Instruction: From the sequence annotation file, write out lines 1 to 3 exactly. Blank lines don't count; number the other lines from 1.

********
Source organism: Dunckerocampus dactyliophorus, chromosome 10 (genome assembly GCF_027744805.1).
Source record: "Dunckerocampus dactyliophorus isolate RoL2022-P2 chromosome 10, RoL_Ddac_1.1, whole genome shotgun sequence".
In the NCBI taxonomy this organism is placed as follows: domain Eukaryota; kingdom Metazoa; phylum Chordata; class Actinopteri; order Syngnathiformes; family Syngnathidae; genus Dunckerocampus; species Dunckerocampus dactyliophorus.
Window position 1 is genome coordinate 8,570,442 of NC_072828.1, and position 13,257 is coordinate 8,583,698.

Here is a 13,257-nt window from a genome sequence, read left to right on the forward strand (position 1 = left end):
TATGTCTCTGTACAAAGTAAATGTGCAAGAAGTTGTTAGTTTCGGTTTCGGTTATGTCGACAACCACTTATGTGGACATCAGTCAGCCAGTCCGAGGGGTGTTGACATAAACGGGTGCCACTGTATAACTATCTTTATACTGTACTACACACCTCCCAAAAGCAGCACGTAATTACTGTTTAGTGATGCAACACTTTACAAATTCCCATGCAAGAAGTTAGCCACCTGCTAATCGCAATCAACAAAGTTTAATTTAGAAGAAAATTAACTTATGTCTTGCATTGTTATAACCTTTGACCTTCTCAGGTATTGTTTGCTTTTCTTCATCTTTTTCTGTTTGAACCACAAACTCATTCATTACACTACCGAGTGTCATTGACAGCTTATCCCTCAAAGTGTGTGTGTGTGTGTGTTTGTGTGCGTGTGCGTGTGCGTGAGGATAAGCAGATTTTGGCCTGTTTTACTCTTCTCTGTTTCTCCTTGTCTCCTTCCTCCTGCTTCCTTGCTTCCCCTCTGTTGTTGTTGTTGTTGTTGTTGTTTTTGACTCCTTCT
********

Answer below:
Source organism: Dunckerocampus dactyliophorus, chromosome 10 (genome assembly GCF_027744805.1).
Source record: "Dunckerocampus dactyliophorus isolate RoL2022-P2 chromosome 10, RoL_Ddac_1.1, whole genome shotgun sequence".
In the NCBI taxonomy this organism is placed as follows: domain Eukaryota; kingdom Metazoa; phylum Chordata; class Actinopteri; order Syngnathiformes; family Syngnathidae; genus Dunckerocampus; species Dunckerocampus dactyliophorus.